Tuesday, June 18, 2024

If it’s fall in Minnesota, it must mean lutefisk

With the coming of fall many turn their thoughts to a Minnesota tradition, perhaps a midwestern tradition, — the church supper. The suppers take many forms from turkey to chili to Swedish meatball to oyster stew meals. And then there is lutefisk.

Lutefisk has long been a staple of Norwegian Lutheran congregations and St. John’s Lutheran in Kasson is one of those with a long tradition of the lutefisk dinner. This year’s event is still weeks always but already the members of the congregation are hard at work making lefse, the Norwegian flatbread made with potatoes that traditionally accompanies the lutefisk.

To ensure there is enough lefse for the dinner and for the bake sale that accompanies the event, church members began the process a full eight weeks before the October 26 dinner. Every Tuesday night, a group of church members gathers in the church kitchen to peel and boil 120 pounds of potatoes and get them ready for the next step.

The lefse mix is placed into long pans and scored into eight or nine sections and then refrigerated overnight.

On Wednesday morning, another crew arrives to actually make the lefse. There is a specific order and rules to the procedure, lefse makers say.

The refrigerated lefse dough is then broken into smaller portions and rolled into balls. The next step is for the dough to be rolled until it is thin and perfectly round, and a precise diameter. It is then carefully passed off to another person who finishes the cooking process on grills specifically made for lefse. And church members say they are serious about that — the grills, which were made by Einer Jorgensen years ago, are never used for another purpose.

The lefse are then sent to another area where they are stacked under a cloth for some final steaming before being carefully inspected by the “quality control” group. Quality control is responsible for grading each individual lefse. Some are labeled for sale, others for serving at the dinner and still others for “eating.”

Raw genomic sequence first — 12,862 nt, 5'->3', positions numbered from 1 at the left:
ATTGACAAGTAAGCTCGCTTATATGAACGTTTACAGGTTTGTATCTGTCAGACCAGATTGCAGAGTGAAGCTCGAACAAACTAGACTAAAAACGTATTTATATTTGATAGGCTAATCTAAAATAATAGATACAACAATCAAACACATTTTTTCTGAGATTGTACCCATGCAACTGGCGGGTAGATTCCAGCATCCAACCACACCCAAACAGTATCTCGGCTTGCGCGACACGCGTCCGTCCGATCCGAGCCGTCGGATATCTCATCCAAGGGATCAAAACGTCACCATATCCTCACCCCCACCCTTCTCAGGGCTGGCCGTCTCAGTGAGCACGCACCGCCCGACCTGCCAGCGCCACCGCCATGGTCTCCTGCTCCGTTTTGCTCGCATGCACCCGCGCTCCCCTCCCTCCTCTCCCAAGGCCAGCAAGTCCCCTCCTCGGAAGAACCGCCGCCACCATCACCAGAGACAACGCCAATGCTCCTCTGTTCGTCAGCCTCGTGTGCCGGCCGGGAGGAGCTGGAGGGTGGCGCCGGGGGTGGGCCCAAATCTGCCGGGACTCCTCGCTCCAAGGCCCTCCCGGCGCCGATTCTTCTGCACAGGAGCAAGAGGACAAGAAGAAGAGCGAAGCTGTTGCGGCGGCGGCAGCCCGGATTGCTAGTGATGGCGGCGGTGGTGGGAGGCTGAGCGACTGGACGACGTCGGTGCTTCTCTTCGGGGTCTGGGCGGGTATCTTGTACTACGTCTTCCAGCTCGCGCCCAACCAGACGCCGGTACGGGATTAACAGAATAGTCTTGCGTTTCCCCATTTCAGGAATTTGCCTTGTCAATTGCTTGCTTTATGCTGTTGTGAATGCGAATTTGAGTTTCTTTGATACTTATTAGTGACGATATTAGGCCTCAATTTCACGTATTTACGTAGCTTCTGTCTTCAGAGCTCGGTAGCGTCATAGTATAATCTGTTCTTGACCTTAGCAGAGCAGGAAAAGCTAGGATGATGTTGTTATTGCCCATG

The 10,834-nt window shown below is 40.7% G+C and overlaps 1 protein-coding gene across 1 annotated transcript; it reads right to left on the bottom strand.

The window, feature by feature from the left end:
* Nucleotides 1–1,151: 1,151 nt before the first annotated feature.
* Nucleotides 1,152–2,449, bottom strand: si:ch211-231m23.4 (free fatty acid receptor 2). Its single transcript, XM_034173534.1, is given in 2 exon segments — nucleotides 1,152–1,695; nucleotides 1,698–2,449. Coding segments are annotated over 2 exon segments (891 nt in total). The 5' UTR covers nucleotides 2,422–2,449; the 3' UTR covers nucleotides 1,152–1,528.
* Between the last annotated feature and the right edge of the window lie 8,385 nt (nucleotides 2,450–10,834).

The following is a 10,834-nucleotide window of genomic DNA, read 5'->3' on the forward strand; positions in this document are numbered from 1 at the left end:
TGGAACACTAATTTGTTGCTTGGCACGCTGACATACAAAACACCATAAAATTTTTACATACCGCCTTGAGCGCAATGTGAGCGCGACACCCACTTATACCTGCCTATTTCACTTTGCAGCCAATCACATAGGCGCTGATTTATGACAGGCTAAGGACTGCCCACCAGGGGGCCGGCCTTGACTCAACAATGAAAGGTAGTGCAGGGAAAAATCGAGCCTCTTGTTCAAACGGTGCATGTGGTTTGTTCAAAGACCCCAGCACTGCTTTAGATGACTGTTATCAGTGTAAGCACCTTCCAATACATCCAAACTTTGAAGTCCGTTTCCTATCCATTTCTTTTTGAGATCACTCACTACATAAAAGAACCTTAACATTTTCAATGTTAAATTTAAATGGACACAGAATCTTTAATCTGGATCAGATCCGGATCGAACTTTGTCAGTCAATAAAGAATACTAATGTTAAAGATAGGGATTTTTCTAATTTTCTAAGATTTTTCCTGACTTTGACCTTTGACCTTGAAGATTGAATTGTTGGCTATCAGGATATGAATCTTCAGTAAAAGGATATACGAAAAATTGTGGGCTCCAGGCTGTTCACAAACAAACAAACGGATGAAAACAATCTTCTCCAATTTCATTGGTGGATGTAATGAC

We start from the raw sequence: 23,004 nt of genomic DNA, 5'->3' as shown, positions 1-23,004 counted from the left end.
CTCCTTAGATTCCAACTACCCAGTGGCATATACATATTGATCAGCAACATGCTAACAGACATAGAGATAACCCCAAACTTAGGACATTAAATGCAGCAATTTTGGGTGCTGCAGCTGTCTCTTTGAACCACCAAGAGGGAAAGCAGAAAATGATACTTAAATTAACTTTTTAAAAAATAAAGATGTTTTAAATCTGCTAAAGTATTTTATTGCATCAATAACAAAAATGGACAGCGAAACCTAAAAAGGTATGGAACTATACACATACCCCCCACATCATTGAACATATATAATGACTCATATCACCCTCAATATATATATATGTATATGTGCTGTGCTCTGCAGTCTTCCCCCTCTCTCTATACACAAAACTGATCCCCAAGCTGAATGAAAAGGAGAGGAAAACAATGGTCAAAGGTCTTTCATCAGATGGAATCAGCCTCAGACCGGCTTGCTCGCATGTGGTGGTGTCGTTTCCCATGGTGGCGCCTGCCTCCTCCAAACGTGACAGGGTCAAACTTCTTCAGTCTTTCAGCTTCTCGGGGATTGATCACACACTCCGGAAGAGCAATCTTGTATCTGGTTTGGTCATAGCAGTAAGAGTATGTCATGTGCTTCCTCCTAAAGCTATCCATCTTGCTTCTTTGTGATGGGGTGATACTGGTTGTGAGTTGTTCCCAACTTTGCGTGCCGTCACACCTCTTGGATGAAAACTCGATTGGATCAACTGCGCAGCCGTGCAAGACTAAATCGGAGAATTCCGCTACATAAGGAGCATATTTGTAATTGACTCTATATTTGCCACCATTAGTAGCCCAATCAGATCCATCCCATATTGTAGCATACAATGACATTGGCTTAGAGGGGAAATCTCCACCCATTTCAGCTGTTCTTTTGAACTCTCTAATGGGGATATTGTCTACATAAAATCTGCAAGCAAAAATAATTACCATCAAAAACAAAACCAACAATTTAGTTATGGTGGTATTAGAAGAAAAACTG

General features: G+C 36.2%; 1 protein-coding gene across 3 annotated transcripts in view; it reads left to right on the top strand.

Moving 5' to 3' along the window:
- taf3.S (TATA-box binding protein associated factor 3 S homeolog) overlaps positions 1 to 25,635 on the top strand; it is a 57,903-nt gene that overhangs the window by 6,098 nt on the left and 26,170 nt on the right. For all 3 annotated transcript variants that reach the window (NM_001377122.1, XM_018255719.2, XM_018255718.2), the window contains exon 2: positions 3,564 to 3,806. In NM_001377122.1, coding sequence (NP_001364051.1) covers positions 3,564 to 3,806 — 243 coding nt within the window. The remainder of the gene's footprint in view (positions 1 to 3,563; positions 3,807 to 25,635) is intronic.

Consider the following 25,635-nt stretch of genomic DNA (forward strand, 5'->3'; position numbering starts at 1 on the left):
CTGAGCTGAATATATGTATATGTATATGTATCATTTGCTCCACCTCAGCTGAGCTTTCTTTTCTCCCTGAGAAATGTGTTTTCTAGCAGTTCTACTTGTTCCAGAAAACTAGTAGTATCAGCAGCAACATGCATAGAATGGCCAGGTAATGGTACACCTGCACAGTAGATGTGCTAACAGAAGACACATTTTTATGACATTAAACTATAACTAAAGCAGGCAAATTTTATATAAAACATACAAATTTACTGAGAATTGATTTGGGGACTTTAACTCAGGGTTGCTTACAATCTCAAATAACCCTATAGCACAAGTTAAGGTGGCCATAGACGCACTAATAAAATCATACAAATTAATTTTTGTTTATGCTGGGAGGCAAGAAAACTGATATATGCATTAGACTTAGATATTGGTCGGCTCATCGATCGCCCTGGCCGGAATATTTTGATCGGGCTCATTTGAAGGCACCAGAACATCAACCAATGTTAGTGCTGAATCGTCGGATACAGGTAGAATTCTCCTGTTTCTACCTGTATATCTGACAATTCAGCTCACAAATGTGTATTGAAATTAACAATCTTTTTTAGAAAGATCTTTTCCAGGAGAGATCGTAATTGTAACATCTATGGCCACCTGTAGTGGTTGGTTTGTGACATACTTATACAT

They are then sent to the final station where they are folded and bagged and taken to the freezer where they will remain until the day of the dinner.

While the lefse can be prepared in advance and frozen, lutefisk preparation is another story, and that effort will involve another crew of workers the day of the dinner as well as the advance work of preparing the meatballs, rutabagas, cookies, cabbage slaw, and relish.

For those interested in statistics, the St. John’s website reports that in 2018 the dinner involved 1,700 pounds of lutefisk, 880 pounds of potatoes, 925 pounds of rutabagas, 550 pounds of Swedish meatballs, 315 Scandinavian cookies, 36 gallons of cabbage slaw, 34 gallons of cranberry relish and 464 dozen lefse.

All of this involves a lot of people. The 2023 Lutefisk Dinner Steering Committee includes Amy Flickinger and Amy Weaver who are dinner co-chairs. Then there are Marge Albright and Jeannine Allen who are lefse co-chairs. Rounding out the committee are Judy Reimeyer-Hunt the treasurer and Ardis Grovdahl and Janet Solberg.

The St. John’s Lutefisk Dinner tradition began around 1930, according to the church website and continued annually until 1942. It was resumed in 1962 and continued every year through 2019 when the COVID pandemic put a halt to the dinners in 2020 and 2021. The event resumed last year and continues in 2023, though with several changes.

The main change is that this year reservations must be made in advance as there will be no walk-ins. Tickets for the dining room seating or for take out must be pre-purchased and paid for online. The link for the reservations at stjohnskasson.org opens at 8 a.m. on September 20 and continues until all places have been reserved.

Seating times will be 10:45 a.m., 12 noon, 1:15 p.m., 4:30 p.m., and 5:45 p.m.

The traditional menu will include lutefisk and lefse, meatballs in gravy, rutabagas, mashed potatoes, cranberry relish, cabbage slaw, and Norwegian baked goods. The bake sale opens at 9:30 a.m. at the church and continues until sold out.

Cost for this year’s dinner is $25 for adults and $10 for children under 10.

For more information call (507) 634-6021.

 

 

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